Attendees at the 2011 FCIB Annual Global Conference (Photo FCIB)

FCIB is currently working with the Commerce Department on the development of the third edition of The Trade Finance Guide: A Quick Reference for U.S. Exporters and its inaugural Spanish language version scheduled for release at FCIB’s 23rd Annual Global Conference on November 11-13, 2012 in Philadelphia, PA.

In 2007, FCIB assisted the Commerce Department in the development of this well-received publication, a concise and easy-to-understand guide designed to help SMEs learn quickly how to get paid from their foreign customers in the most effective manner. Subsequently, in recognition of its contributions to the development and promotion of the Guide, FCIB was awarded a Certificate of Appreciation from the Under Secretary for International Trade, the head of the Commerce Department’s International Trade Administration (ITA).  With more than 200,000 copies distributed to the public since its release in 2007, the Guide has grown to become one of the most popular export assistance resources published by ITA. The Guide is actively utilized by many international credit, banking, and trade finance professionals to help promote basic trade finance literacy among new-to-export SMEs. In support of the NEI, FCIB will continue to promote the new Guide to help advance international trade and facilitate U.S. exports.

Another recent partnership example is FCIB’s “Doing Business In” series  that focus on country-specific exporting issues. This series features experts from various nations providing expertise on some of the most vital ins and outs of profitable sales of products and services in both established and developing economies. FCIB is currently working with the Commerce Department to expand its “Doing Business In” series through the participation of selected ITA’s country desk officers and commercial service officers who work at U.S. embassies overseas.

In 2004, in partnership with Commerce Department and Michigan State University, FCIB developed, designed and launched the first course of its kind–International Credit & Risk Management (ICRM) online course. The course comes to exemplify the level of respect and cooperation between FCIB and the Commerce Department in the shared mission to promote the growth of U.S. exports and advancement of international trade. FCIB’s 13-week ICRM online course is designed to educate credit, trade finance, and international business professionals about the various intricacies of global credit and risk management.

In September 2012, FCIB launched the latest session of its ICRM online course. Now approaching its second decade of service to the global credit and business communities, more than 1,700 professionals in credit and finance have earned the ICRM program’s prestigious Certified International Credit Professional designation. A Commerce Department partnership awarded through the Market Development Cooperator Program was of critical importance in getting the ICRM online course program off the ground.

FCIB is a two-time recipient of the President’s “E” Award,  which recognizes the significant contributions that companies and organizations have made to increasing American exports.

  • In 1970, FCIB was awarded the President’s “E” Certificate for Export Service for its role in stimulating increased interest in exporting within the U.S. business community from 1967-1969.
  • In 1982, FCIB was awarded the President’s “E Star” Award in recognition of its outstanding work and continuous support of the export credit community.

Now in its 93rd year, FCIB continues to develop easily-accessible services to facilitate the role that its membership and other credit and trade finance professionals play in the growth of U.S. exports and the advancement of international trade.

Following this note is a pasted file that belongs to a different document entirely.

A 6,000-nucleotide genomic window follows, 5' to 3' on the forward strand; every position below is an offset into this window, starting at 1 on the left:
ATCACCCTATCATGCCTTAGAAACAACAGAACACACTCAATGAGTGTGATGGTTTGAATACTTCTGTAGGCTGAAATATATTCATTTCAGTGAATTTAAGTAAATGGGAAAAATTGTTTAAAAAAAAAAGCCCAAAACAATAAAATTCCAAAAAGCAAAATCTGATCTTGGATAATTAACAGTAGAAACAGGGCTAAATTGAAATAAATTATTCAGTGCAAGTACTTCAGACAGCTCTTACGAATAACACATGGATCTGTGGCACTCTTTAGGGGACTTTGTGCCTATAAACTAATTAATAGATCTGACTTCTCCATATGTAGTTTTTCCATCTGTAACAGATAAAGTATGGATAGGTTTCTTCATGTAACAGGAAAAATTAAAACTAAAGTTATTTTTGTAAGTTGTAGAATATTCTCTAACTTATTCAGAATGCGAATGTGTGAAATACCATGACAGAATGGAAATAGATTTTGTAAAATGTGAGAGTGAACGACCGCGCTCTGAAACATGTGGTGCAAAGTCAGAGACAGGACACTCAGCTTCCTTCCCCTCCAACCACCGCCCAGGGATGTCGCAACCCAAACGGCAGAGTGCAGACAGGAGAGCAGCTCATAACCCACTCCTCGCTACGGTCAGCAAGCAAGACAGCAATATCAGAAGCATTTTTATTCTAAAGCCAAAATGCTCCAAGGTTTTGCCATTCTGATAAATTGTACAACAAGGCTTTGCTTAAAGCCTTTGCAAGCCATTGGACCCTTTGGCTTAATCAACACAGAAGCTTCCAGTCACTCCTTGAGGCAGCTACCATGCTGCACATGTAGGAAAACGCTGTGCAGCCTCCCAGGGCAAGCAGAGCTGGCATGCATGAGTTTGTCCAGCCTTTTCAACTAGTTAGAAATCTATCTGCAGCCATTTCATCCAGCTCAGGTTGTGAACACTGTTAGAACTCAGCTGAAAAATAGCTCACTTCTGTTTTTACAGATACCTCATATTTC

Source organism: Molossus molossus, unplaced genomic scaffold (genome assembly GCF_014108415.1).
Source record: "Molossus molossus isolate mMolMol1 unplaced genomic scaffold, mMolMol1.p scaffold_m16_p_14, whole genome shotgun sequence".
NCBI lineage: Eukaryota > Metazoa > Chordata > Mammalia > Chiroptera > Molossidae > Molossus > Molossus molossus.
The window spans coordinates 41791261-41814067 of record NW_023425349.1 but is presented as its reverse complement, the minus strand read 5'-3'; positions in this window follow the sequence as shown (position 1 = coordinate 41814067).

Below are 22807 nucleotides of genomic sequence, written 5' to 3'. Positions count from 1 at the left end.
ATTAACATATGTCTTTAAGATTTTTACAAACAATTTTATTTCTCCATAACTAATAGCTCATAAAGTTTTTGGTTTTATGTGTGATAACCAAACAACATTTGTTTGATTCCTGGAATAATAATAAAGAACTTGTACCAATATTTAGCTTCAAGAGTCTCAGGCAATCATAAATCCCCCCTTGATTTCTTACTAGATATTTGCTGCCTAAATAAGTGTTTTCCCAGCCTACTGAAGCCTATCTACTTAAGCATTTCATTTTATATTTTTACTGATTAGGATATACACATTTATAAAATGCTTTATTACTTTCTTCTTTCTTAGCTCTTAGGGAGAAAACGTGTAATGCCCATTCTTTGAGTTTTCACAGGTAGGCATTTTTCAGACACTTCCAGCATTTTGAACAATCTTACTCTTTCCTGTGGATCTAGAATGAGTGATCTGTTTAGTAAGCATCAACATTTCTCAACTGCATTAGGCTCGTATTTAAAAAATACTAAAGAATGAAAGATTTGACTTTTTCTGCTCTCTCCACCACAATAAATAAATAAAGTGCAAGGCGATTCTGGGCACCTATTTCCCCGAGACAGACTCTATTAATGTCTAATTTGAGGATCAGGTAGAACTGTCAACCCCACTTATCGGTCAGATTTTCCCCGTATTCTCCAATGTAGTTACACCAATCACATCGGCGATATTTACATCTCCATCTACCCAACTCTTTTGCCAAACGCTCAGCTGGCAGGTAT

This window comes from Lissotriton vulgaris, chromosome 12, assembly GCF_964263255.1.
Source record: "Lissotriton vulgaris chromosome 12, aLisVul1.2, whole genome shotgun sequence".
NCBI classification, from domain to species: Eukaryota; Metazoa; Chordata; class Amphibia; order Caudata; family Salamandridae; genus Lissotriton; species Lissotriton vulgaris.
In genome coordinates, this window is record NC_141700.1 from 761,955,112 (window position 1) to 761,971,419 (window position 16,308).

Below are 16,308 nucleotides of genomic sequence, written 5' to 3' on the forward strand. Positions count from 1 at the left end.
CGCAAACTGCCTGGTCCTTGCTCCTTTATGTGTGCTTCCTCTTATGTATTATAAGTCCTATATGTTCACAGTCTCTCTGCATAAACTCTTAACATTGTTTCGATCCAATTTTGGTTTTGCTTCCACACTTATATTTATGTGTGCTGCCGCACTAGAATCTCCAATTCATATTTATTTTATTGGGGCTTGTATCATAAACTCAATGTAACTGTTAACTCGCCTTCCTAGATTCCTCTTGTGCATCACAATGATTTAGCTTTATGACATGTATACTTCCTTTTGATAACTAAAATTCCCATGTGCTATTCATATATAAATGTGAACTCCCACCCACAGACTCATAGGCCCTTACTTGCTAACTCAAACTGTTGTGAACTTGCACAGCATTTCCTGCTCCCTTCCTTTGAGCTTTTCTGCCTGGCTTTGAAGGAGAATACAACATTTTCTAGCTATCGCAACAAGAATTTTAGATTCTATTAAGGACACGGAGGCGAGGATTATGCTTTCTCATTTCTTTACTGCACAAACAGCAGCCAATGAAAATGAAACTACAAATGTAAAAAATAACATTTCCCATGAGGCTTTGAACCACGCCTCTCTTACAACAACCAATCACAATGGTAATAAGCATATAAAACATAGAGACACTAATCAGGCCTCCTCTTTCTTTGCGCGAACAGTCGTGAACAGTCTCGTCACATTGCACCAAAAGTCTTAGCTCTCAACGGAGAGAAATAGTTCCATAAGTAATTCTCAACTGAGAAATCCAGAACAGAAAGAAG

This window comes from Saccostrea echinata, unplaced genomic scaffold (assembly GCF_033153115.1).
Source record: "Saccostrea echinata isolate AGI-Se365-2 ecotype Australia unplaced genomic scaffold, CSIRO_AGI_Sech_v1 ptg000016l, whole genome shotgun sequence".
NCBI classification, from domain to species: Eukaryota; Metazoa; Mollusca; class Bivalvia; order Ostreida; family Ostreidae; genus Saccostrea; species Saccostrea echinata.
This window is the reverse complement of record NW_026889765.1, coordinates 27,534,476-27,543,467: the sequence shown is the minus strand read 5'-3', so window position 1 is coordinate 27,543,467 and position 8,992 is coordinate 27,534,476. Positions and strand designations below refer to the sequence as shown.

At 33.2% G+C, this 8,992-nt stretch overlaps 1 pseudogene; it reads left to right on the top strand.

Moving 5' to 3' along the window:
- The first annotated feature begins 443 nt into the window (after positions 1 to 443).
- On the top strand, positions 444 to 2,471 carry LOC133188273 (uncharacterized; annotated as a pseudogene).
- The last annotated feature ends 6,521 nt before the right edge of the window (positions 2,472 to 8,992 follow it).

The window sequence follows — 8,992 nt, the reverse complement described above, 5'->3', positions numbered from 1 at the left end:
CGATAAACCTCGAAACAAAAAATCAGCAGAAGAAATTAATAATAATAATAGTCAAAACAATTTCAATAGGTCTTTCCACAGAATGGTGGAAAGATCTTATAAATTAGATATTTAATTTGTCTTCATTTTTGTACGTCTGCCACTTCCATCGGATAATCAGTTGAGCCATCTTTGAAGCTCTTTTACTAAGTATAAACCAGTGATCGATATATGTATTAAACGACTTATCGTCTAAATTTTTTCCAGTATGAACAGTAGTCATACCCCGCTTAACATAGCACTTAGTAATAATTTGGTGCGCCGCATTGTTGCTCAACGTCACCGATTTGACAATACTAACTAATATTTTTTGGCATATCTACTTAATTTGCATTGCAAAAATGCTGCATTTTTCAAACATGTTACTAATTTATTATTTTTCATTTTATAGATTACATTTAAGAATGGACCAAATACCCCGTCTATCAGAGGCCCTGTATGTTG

FCIB’s parent, the National Association of Credit Management, is a non-profit organization that represents nearly 16,000 businesses in the United States and is one of the world’s largest credit organizations. More information on FCIB is available at www.fcibglobal.com.

h1

ITA is Doing Our Part to Promote Efficient Spending, Improve Efficiency

April 23, 2012

Jim Donahue serves as the Deputy Chief Financial Officer and has been with the International Trade Administration since 2001.

Even before the President issued Executive Order 13589 entitled Promoting Efficient Spending the International Trade Administration (ITA), and indeed, all of the Department of Commerce, had been on a mission to reduce spending in areas where savings could be generated without reducing program effectiveness.

Status report on ITA’s various categories of administrative savings

Status report on ITA’s various categories of administrative savings

Thanks to suggestions and input from numerous ITA staff representing the entire agency ITA has been particularly successful in identifying potential areas where savings are possible and actually following through and capturing the savings.  As the ITA administrative savings team ramped up and started generating successes the novelty of the project breed additional enthusiasm and momentum that became contagious throughout the organization.

The ITA savings target for fiscal year 2012 is $10 million and we are on schedule to hit the target. Unlike most federal actions, the savings that are contributing to the target are extraordinarily diverse in size and description.  They range from a $4,100 savings associated with a redesigned car lease to $360,000 in rent savings by tightening our belts and improving our utilization of space within the Hoover Building here in Washington,D.C.

My personal favorite savings item is the $167,000 ITA saved by using office supplies left over from the 2010 decennial census. ITA staff pitched in this winter to coordinate the delivery and distribution of 50 boxes of pens, paper, files folders and other miscellaneous supplies that could be put to productive use in ITA.

Savings like these are not inconsequential. They save both precious money and reduce waste. Like every businesses around the country, these savings add up. And I am proud to tell you that these are just a few examples of how ITA is taking efficiency spending seriously – and there will be many more examples to come.

Follow

Get every new post delivered to your Inbox.

Join 435 other followers